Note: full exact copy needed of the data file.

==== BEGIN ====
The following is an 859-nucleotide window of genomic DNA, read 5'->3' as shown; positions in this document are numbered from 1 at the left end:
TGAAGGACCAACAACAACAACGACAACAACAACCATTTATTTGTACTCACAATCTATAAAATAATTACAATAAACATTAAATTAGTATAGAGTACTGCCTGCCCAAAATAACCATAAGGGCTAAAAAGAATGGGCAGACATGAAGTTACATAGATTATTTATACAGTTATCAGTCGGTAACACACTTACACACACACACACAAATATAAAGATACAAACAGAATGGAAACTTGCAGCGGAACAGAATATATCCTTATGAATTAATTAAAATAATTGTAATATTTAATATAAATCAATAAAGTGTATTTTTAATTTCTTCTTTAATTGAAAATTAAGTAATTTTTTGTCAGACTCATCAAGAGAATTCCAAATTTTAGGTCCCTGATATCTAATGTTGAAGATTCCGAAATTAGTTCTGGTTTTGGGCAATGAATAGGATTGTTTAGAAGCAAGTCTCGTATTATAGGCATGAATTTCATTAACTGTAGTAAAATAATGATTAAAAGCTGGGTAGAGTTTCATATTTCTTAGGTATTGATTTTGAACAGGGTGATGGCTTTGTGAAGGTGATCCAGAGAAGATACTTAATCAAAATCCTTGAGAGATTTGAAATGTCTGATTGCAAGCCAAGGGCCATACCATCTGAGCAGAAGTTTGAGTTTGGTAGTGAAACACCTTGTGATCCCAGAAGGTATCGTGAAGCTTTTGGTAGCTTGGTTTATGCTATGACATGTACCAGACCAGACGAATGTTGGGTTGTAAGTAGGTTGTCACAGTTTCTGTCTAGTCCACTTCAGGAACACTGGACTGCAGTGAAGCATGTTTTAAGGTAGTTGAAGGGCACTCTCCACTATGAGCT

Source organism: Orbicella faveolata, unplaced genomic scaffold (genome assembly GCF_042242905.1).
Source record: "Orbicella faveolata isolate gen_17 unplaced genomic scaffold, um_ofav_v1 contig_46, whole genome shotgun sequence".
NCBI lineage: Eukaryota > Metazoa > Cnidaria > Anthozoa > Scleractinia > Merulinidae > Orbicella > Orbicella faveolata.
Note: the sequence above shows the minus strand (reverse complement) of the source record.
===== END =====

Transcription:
The following is an 859-nucleotide window of genomic DNA, read 5'->3' as shown; positions in this document are numbered from 1 at the left end:
TGAAGGACCAACAACAACAACGACAACAACAACCATTTATTTGTACTCACAATCTATAAAATAATTACAATAAACATTAAATTAGTATAGAGTACTGCCTGCCCAAAATAACCATAAGGGCTAAAAAGAATGGGCAGACATGAAGTTACATAGATTATTTATACAGTTATCAGTCGGTAACACACTTACACACACACACACAAATATAAAGATACAAACAGAATGGAAACTTGCAGCGGAACAGAATATATCCTTATGAATTAATTAAAATAATTGTAATATTTAATATAAATCAATAAAGTGTATTTTTAATTTCTTCTTTAATTGAAAATTAAGTAATTTTTTGTCAGACTCATCAAGAGAATTCCAAATTTTAGGTCCCTGATATCTAATGTTGAAGATTCCGAAATTAGTTCTGGTTTTGGGCAATGAATAGGATTGTTTAGAAGCAAGTCTCGTATTATAGGCATGAATTTCATTAACTGTAGTAAAATAATGATTAAAAGCTGGGTAGAGTTTCATATTTCTTAGGTATTGATTTTGAACAGGGTGATGGCTTTGTGAAGGTGATCCAGAGAAGATACTTAATCAAAATCCTTGAGAGATTTGAAATGTCTGATTGCAAGCCAAGGGCCATACCATCTGAGCAGAAGTTTGAGTTTGGTAGTGAAACACCTTGTGATCCCAGAAGGTATCGTGAAGCTTTTGGTAGCTTGGTTTATGCTATGACATGTACCAGACCAGACGAATGTTGGGTTGTAAGTAGGTTGTCACAGTTTCTGTCTAGTCCACTTCAGGAACACTGGACTGCAGTGAAGCATGTTTTAAGGTAGTTGAAGGGCACTCTCCACTATGAGCT

Source organism: Orbicella faveolata, unplaced genomic scaffold (genome assembly GCF_042242905.1).
Source record: "Orbicella faveolata isolate gen_17 unplaced genomic scaffold, um_ofav_v1 contig_46, whole genome shotgun sequence".
NCBI lineage: Eukaryota > Metazoa > Cnidaria > Anthozoa > Scleractinia > Merulinidae > Orbicella > Orbicella faveolata.
Note: the sequence above shows the minus strand (reverse complement) of the source record.